Typically, planning any kind of travel when you have food allergies is a challenge. There are many unknowns: Will I be able to eat safely at this destination? Will I feel comfortable dining out with food allergies? What kind of food will I be able to eat (and is it anything I want to eat)?
These unknowns can cause stress and anxiety, and may limit the places that seem like safe vacation destinations.
It was therefore somewhat of a shock when I recently traveled to London on my first international trip since the pandemic began. Over the last few years, the U.K. has made big strides in how it regulates food allergy information.
The very first restaurant I went to in London had on its menu a simple legend identifying which dishes contained top allergens like peanuts, tree nuts, dairy, soy, etc.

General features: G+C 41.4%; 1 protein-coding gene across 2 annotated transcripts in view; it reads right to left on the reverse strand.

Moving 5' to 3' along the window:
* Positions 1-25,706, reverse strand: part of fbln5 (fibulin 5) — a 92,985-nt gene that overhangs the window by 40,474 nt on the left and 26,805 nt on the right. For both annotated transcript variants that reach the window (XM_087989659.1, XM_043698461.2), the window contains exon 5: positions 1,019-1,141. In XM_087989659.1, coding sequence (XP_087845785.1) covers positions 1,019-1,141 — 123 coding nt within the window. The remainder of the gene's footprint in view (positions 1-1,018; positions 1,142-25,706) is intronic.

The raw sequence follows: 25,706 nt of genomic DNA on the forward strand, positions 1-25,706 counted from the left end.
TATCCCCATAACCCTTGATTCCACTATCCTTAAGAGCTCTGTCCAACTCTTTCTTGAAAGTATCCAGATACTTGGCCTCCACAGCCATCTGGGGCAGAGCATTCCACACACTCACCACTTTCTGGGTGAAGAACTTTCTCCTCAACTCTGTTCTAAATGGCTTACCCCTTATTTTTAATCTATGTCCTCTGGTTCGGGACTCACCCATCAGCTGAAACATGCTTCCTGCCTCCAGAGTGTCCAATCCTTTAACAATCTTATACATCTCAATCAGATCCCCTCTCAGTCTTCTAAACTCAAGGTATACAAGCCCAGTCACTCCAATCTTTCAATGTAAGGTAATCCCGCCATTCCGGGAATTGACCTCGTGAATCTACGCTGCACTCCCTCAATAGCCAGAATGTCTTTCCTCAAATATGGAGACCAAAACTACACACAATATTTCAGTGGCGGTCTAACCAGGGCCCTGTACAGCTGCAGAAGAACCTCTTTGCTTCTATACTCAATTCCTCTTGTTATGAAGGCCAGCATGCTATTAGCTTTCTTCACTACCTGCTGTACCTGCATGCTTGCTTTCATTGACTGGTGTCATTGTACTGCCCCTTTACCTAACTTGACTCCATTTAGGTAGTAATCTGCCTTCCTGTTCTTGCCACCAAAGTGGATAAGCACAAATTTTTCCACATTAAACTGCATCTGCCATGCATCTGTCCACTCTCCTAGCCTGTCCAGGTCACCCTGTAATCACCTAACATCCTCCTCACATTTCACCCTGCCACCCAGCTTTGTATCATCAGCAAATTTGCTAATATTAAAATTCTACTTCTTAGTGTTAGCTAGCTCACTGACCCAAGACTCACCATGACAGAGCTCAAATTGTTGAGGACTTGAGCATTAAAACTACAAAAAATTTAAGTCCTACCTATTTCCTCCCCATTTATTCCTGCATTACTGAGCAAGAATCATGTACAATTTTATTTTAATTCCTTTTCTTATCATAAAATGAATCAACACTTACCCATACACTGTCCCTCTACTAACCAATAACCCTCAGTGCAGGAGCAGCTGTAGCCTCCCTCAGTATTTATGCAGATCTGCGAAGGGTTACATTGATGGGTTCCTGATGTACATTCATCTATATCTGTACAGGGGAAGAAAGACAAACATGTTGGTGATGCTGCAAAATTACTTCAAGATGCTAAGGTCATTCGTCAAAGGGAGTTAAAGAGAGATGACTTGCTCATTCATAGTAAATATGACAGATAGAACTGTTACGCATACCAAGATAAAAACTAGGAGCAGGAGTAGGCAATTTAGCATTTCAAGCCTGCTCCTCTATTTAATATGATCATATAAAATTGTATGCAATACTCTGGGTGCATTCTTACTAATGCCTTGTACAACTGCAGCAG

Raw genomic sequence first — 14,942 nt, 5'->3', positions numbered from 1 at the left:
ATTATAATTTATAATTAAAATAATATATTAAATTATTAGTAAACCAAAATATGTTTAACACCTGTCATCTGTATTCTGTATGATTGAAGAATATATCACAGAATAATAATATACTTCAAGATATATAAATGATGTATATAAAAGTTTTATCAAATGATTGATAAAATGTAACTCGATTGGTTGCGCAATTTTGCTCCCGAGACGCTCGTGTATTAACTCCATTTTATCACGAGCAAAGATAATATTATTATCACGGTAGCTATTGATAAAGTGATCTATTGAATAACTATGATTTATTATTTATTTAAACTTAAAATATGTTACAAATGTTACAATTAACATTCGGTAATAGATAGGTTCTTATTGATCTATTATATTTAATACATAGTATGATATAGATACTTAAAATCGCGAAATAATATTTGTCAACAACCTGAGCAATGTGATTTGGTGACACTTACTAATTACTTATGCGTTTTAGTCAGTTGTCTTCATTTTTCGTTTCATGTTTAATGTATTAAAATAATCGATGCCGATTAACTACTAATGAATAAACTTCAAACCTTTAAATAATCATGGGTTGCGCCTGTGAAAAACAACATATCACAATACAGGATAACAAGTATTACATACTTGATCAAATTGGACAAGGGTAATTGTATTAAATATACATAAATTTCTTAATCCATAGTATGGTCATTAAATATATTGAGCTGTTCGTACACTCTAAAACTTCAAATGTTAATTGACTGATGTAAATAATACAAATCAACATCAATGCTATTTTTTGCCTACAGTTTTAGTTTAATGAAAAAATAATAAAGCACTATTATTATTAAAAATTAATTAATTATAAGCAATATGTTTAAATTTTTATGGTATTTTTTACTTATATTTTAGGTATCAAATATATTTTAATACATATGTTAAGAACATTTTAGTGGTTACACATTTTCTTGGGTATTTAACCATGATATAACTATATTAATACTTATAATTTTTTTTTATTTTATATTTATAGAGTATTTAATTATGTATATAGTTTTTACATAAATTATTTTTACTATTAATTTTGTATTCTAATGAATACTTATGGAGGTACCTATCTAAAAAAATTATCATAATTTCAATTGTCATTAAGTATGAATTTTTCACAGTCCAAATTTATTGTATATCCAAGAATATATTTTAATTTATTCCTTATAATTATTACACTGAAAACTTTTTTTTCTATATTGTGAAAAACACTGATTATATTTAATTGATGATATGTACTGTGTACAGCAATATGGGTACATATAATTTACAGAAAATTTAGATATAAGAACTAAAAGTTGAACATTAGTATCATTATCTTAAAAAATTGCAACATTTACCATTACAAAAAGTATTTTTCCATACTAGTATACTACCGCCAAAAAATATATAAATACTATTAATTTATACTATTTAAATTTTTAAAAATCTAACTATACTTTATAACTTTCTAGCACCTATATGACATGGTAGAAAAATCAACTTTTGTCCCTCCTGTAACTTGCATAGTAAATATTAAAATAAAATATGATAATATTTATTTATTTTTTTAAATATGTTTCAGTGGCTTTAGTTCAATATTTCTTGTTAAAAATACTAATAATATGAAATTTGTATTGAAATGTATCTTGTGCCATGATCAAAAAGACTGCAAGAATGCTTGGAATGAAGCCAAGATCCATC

This is something I rarely encounter in my daily life in Canada or the U.S. Yet, as a person with peanut and tree nut allergies, I found this relatively simple addition makes a world of difference. Many servers do not relay food allergies to the kitchen properly, or they may assume a dish does not contain allergens when it does. Having a legend helps the customer and serves as a reminder to the staff.
There are laws in the U.K. (as well as in Europe) that require restaurants to make allergen information available, either directly on menus or through signage where a server can then explain verbally. These are the rules I experienced in action on my London trip.
Dining Out with Food Allergies
It was a revelation to find allergens were clearly labeled everywhere I went. Restaurants, bakeries, takeaway counters, coffee shops, ice cream parlors – almost any place serving food. Not only that, but at almost every restaurant I ate at, the server asked if there were any food allergies to be aware of – before I mentioned mine!